I've had A-fib on and off since 1996. I wrote about my 2002 and 2007 surgeries for it before, and suffice to say, I wasn't terribly worried about the recurrence. I suppose I was more annoyed than worried. Because I've lived with it for such long periods of time, I don’t find it terribly threatening. The only practical effect it ever had on me was leaving me winded from walking up hills or stairs. So when I felt winded after merely getting dressed in the morning, it got my attention.
That’s when I called an audible and decided to just show up at the hospital to get looked at, rather than calling from work to set something up. Johns Hopkins is located at the end of the subway line I take every day, so getting there is a breeze. Because my cardiologist had previously told me that if I got there within 48 hours of the onset of the a-fib, they could do a “cardioversion” (where they shock the heart back into rhythm, like you used to see on “ER”) without all the blood work and invasive pre-op testing, I felt confident in what was going to happen. I’d been through the cardioversion drill twice before so I figured they’d get me in, zap me, and I’d be back on the subway on my way to work, by 10:30, tops.
Initially, my biggest concern was where to go, because Hopkins is a huge facility. Because I was showing up out of the blue, I didn't know if I should report to the A-Fib Unit or what. After explaining my situation to the information desk person, she said I should go directly to the ER. Getting there sounded complicated though, so I allowed them to call a wheelchair for me. Sure, I could have walked, but I could just see making a wrong turn and getting hopelessly lost before collapsing in a heap outside the Podiatry Unit. So I let them wheel me around.
They took me in, did a quick EKG, then found a bed for me immediately. They must not have liked what they saw. So again, there we were, Pinky and I, chilling in another curtained ER room. This time, I was gowned in my dress slacks instead of sweat pants. But on the bright side, I got another pair of hospital slipper socks!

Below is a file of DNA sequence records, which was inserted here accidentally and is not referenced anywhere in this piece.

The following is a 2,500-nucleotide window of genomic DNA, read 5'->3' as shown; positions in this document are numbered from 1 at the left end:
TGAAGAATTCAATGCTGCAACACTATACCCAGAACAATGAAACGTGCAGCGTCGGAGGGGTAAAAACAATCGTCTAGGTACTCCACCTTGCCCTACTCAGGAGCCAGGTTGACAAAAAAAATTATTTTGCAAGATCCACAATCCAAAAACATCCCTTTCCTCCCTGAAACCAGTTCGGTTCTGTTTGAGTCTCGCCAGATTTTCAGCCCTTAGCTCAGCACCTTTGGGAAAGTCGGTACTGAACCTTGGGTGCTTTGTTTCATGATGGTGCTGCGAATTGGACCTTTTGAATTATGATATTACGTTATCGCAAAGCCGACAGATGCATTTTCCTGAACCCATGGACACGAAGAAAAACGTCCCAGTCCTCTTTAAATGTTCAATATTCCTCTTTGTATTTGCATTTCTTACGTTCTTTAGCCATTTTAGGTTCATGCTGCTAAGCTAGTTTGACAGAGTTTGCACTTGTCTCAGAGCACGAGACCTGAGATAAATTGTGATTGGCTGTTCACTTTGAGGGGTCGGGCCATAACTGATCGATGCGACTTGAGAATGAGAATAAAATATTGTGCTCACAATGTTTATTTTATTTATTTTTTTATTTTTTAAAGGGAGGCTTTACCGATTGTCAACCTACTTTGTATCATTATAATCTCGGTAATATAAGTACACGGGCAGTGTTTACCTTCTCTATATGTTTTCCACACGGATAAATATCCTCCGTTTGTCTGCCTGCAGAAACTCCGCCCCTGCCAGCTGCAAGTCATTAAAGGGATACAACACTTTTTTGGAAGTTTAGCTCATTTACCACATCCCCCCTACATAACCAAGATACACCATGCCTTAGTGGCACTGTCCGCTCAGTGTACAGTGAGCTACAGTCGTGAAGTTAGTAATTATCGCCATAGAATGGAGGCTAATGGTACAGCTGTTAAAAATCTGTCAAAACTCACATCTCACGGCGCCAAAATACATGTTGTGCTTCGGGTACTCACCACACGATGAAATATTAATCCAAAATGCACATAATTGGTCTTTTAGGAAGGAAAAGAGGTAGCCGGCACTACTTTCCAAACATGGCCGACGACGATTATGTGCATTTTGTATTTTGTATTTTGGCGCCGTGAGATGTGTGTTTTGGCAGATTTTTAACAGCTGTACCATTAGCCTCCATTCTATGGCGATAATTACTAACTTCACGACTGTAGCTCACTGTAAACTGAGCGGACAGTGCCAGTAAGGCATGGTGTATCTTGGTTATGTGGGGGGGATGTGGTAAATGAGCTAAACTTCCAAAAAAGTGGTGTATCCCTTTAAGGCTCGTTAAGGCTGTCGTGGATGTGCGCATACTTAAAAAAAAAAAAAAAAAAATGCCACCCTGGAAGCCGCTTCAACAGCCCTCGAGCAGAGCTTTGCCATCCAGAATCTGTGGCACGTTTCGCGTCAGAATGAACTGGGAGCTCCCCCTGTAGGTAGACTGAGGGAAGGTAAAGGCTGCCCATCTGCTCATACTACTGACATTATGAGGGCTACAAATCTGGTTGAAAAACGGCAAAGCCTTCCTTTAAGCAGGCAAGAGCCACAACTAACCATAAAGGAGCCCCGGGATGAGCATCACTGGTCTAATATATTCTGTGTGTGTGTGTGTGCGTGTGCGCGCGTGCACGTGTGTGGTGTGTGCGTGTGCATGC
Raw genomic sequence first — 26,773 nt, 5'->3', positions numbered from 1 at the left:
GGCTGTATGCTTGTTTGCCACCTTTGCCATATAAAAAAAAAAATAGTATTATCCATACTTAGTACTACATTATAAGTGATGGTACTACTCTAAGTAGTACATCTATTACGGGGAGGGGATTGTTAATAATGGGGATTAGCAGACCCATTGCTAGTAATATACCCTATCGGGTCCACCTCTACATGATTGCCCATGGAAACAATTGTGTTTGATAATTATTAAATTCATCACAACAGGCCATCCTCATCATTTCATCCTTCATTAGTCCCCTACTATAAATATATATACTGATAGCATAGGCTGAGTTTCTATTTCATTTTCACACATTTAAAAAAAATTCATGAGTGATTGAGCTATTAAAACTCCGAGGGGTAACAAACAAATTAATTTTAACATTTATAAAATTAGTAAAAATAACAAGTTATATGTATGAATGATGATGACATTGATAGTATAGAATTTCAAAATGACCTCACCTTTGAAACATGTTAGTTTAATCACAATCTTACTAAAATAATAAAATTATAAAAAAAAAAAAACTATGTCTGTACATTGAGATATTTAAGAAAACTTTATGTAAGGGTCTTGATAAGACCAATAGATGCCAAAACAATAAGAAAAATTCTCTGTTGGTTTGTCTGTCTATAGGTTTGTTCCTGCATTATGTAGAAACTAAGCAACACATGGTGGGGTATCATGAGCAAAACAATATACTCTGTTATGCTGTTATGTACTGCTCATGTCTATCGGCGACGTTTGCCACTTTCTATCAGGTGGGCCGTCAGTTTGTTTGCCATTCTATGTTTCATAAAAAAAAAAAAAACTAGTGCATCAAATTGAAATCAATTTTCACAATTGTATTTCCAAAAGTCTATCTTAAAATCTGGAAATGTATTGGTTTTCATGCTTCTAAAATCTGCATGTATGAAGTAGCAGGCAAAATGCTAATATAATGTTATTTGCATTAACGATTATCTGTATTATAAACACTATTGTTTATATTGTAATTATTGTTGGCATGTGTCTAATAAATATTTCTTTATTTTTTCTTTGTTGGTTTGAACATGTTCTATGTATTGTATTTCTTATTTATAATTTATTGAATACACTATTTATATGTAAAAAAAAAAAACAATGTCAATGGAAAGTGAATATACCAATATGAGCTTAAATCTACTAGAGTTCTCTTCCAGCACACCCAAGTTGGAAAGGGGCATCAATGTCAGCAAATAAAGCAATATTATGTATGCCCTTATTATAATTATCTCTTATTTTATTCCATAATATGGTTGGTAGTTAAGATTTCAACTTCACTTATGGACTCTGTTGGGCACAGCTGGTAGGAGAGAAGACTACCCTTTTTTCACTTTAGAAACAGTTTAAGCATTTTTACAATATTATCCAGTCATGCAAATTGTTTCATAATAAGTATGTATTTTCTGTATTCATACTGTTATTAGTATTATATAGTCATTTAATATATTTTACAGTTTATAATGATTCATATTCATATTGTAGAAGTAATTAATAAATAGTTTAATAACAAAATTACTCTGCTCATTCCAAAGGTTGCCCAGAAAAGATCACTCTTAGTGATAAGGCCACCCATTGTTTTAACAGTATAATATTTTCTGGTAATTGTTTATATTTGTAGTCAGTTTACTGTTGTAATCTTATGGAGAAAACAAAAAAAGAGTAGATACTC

After that, we began the endless parade of nurses, techs, med students and doctors who proceeded to poke, prod and ask me the same questions. I made sure everyone knew about my previous week’s kidney stone adventures. Pinky was eager to assign the reason for my A-fib relapse on taking (the anti-biotic) Cipro, because fibrillation was a known side effect.
The doctor actually went and researched it for us, and found that Cipro was linked to ventricular fibrillation, not atrial, like I had. That’s a whole different thing, and much more serious. The atrium pumps blood into the ventricles at the bottom of the heart. The ventricles then pump the blood out to the rest of the body. She sited a study that out of 10,000 patients treated with Cipro, only 4 developed A-fib, which well below the margin of error. I believe the term is “statistically negligible.”
There was any number of causes for the A-fib to recur. Could have been the stress from trying to sell that extra ticket, the strain from the kidney stones and hurling, or it could have been taking that slug of ice-cold beer. OR, it just could have been my time. I just had a 6-year run of steady rhythm, so who knows?
Back in 2007, when Pinky talked me into getting the 2nd treatment, she found that the country’s foremost authority on A-fib, Dr. Calkins, worked out of Hopkins. With a resource like that located right in our back yard, seeing him seemed like the obvious course of action.
So from the time I got to the ER, I told everyone that after my last catheter ablation surgery, Dr. Calkins told me I could get an immediate cardioversion if I got there soon enough. I name-dropped the Big Dog every chance I got. All they had to do was locate him or someone from his department, to advise on and approve my treatment. Remember, the A-fib unit is closed on Mondays, so this proved more time-consuming than I’d hoped.
Meanwhile, they started getting me prepped for the procedure. Right off, they put a saline drip into my right arm. They were happily surprised that I knew not to eat or drink anything prior to coming in. Like I said, I knew the drill. In fact, I hadn't eaten since noon the day before, and had only sipped enough water to take my pills. Of course, I was totally hungry and thirsty, but what can you do?